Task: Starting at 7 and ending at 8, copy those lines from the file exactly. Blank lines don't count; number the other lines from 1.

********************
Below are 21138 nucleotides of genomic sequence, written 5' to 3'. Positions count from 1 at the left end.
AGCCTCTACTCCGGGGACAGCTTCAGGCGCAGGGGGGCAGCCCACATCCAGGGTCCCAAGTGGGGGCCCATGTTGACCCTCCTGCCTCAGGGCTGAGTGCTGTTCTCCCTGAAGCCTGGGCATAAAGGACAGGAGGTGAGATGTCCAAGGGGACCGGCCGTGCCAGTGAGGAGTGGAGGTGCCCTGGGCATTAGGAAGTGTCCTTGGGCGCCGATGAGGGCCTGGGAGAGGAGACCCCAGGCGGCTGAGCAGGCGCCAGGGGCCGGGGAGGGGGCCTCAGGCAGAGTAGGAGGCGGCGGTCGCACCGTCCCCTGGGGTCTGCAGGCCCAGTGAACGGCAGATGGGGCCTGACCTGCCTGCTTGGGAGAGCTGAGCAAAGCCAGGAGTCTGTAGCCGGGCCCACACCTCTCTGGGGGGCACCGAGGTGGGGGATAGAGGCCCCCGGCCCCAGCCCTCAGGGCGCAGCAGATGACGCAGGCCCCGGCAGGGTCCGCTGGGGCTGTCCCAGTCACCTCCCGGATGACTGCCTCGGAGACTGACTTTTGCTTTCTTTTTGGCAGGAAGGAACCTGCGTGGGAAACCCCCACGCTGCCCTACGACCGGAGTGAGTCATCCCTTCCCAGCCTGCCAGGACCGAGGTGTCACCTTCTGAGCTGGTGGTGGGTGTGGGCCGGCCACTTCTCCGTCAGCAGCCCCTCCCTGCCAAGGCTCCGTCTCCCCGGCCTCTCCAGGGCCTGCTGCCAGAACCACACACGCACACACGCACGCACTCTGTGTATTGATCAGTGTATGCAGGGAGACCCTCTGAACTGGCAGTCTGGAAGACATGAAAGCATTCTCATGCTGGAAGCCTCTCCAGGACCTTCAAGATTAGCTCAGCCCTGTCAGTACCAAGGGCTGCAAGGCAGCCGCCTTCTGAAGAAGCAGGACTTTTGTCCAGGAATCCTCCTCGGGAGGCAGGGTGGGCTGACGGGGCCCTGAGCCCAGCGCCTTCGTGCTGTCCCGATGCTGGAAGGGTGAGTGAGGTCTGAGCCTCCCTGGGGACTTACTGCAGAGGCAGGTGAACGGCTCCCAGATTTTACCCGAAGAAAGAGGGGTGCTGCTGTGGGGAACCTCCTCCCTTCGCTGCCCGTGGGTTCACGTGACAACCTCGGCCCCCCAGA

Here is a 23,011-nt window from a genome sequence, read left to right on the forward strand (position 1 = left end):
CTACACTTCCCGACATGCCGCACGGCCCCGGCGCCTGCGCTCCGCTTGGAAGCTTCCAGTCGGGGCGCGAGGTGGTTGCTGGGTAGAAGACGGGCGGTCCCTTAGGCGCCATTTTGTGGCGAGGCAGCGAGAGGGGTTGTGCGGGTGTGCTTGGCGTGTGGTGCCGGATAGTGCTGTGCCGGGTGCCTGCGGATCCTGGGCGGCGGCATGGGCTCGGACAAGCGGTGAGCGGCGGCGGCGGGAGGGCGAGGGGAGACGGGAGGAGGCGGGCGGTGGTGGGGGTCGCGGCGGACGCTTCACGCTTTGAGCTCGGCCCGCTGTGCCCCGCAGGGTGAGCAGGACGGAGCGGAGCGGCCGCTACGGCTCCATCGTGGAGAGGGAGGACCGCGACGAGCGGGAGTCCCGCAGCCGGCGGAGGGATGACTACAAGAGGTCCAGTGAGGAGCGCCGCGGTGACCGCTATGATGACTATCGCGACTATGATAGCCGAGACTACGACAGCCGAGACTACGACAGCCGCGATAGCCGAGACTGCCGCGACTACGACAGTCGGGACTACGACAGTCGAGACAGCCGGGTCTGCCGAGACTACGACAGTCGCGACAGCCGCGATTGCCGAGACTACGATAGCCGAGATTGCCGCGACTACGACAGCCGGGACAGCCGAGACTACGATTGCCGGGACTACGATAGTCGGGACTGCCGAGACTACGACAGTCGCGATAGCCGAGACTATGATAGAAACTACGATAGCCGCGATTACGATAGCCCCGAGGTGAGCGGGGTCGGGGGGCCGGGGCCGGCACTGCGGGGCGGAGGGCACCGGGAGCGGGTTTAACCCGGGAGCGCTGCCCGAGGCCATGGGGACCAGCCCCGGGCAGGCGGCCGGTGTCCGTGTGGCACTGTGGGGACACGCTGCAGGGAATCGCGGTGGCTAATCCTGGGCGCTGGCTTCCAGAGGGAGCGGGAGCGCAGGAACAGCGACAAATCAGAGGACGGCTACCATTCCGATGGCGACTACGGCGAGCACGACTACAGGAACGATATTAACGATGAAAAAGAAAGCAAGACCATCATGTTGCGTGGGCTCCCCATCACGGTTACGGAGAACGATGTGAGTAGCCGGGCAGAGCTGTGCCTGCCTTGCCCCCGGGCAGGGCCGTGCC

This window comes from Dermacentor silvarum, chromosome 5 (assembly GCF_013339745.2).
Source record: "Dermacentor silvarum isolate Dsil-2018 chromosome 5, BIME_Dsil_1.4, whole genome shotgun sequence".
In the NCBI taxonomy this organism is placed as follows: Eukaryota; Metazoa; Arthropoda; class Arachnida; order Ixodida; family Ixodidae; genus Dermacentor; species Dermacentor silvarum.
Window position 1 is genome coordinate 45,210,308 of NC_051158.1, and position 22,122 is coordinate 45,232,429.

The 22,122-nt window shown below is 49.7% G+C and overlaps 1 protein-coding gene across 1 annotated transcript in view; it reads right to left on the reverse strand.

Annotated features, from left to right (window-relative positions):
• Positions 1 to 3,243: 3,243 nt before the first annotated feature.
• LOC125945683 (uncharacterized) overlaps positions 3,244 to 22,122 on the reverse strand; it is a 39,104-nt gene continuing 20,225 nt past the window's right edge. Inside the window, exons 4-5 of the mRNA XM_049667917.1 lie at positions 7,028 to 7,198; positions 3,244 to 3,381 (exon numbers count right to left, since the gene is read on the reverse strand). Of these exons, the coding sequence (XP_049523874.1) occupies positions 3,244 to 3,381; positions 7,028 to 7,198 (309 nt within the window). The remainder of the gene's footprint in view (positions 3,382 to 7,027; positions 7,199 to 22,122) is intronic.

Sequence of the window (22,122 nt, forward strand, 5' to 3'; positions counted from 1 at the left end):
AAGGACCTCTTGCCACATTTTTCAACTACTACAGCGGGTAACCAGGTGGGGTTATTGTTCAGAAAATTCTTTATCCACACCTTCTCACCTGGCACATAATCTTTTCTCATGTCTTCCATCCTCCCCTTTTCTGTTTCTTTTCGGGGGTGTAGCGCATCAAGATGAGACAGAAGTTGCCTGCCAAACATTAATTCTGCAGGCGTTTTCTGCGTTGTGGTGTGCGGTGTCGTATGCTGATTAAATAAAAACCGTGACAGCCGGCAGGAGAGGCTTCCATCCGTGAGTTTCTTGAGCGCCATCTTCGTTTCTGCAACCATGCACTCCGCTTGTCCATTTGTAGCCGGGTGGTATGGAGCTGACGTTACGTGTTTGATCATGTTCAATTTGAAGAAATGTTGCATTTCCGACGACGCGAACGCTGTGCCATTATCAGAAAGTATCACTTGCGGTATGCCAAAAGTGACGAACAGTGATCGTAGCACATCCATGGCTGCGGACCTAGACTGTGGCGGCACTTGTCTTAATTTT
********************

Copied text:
In the NCBI taxonomy this organism is placed as follows: Eukaryota; Metazoa; Arthropoda; class Arachnida; order Ixodida; family Ixodidae; genus Dermacentor; species Dermacentor silvarum.
Window position 1 is genome coordinate 45,210,308 of NC_051158.1, and position 22,122 is coordinate 45,232,429.